People with disabilities want to build line, not just ride

Will people with disabilities be shut out of jobs during construction of the Central Corridor light rail project? That’s an issue being raised by Kaposia Inc., a nonprofit that helps people with disabilities find employment. State and regional officials, in response, say there isn’t anything they can do to set employment goals until state lawmakers act on the issue.

“People don’t want to just ride the light rail. They want to help build it,” said Carol Rydell, service development coordinator for Kaposia. More than two dozen people rallied in downtown St. Paul on May 20 to protest the Central Corridor project’s lack of employment opportunity for people with disabilities. Advocates contend that state human rights officials have not even started the work necessary to set a legally defensible employment goal for the light rail project or for other upcoming projects.

Kaposia organized the rally with help from The Arc of Minnesota, Advocating Change Together, the Council on Deaf, Blind and DeafBlind Minnesotans, the Equal Access Coalition and the Minnesota DCC.

The rally was the same day as a “Construction Workforce Diversity and Inclusion Mixer” organized by Metropolitan Council, cities of Minneapolis and St. Paul, Minnesota Department of Transportation (MnDOT), Minnesota Department of Human Rights, Hennepin and Ramsey counties and other organizations. Contractors were encouraged to come and meet people looking for work and to publicize upcoming projects, work and apprenticeship opportunities.

Rydell and others noted the fliers for the event made no mention of hiring people with disabilities. The organization also got little notice of the event so in protest, Kaposia chose not to have a table at the mixer. The event was attended by more than 200 people.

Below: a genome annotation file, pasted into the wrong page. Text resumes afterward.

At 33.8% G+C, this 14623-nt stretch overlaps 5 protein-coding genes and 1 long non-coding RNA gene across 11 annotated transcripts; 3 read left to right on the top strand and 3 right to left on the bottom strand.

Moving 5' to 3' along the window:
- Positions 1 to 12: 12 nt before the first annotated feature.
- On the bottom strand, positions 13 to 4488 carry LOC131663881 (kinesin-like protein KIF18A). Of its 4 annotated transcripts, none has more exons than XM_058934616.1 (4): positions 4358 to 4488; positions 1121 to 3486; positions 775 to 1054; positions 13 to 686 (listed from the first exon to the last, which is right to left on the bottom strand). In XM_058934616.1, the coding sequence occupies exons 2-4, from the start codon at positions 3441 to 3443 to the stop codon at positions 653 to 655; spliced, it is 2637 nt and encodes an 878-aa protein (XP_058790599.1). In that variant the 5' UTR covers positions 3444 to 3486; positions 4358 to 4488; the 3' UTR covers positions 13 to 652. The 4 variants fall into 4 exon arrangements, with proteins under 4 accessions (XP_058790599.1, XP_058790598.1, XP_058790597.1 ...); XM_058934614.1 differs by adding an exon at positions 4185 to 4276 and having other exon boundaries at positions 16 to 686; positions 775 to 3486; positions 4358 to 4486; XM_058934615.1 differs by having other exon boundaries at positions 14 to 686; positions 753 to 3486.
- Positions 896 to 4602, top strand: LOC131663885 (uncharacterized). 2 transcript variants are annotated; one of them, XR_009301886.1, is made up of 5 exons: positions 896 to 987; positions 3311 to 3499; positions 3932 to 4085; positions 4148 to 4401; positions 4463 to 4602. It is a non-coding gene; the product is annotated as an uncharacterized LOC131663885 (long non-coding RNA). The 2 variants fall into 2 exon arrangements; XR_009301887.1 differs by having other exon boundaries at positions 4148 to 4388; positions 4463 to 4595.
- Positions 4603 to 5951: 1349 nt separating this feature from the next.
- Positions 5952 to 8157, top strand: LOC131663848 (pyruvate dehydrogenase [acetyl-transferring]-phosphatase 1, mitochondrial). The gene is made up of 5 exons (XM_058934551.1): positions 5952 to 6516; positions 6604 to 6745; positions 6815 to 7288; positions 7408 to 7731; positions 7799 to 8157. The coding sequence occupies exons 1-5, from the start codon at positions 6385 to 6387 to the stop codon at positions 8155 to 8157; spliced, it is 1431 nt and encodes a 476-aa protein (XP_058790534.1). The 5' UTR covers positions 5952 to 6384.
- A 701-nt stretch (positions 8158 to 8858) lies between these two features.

Kaposia has worked on employment issues for persons with disabilities for almost 50 years. The organization was very active in recent efforts to improve City of St. Paul contracting and vendor outreach efforts for persons with disabilities. The organization was able to push through a 10 percent goal for people with disabilities on affirmative action plans submitted by contractors. Individuals with significant disabilities were able to find work on projects including construction of the Rondo Community Outreach Library at Dale and University

Now Kaposia wants an employment goal for people with disabilities on the workforce for publicly funded projects including Central Corridor. But that won’t happen unless state rules change and state lawmakers intervene. With a lack of employment goals for people with disabilities, it is harder for people to get hired, advocates said.

“The Minnesota Department of Human Rights needs to do its job,” said Rydell.

“How about putting people with disabilities to work?” said Kaposia Executive Director Jon Alexander. “That works well for everybody.”Alexander and Rydell noted that the unemployment rate for people with disabilities is at 13 percent, almost double the rate for the rest of the population.

Mike Truxler is disabled and has more than 10 years’ experience in construction. But he has been unemployed since 2006. He and others at the rally said more needs to be done to help people with disabilities find good jobs. Several speakers talked about the importance of employment as a means of promoting self-worth as well as providing economic independence.

Nikki Villavicencio, an intern at the Gillette Children’s Hospital, is disabled by arthrogryposis. She works and thinks others should have the same opportunity. “Everyone should have a job,” she said. “Work is important to me because it tells me I am worth something,” said Kari Sheldon, a college student who spoke at the rally. “People with disabilities do need jobs. We need jobs immediately.”

The Minnesota Department of Human Rights construction employment goal for women is 6 percent statewide, and 11 percent for minorities in the seven-county metropolitan area. There are no state-mandated goals for hiring of persons with disabilities because there is no requirement to do so in state rules, said Jeff Holman of the Department of Human Rights.

Changing the rules means seeking action from the Minnesota Legislature. But if there were goals for people with disabilities, Holman said that could raise difficult issues. One is that if a prospective employer set a goal to hire a set number of persons with disabilities, which would require pre-employment medical inquiries. Those kinds of inquiries aren’t legal.

“We want to encourage people to get hired, period, said Wanda Kirkpatrick, director of equal opportunity for Metropolitan Council. But the council cannot set its own employment goals. Those have to come from the state. Instead, the council works to get information out about hiring and to work with contractors. Hosting the May 20 mixer is just one of many steps taken to try to connect people with jobs, Kirkpatrick said. n

 

Jane McClure is assistant editor of Access Press.

 

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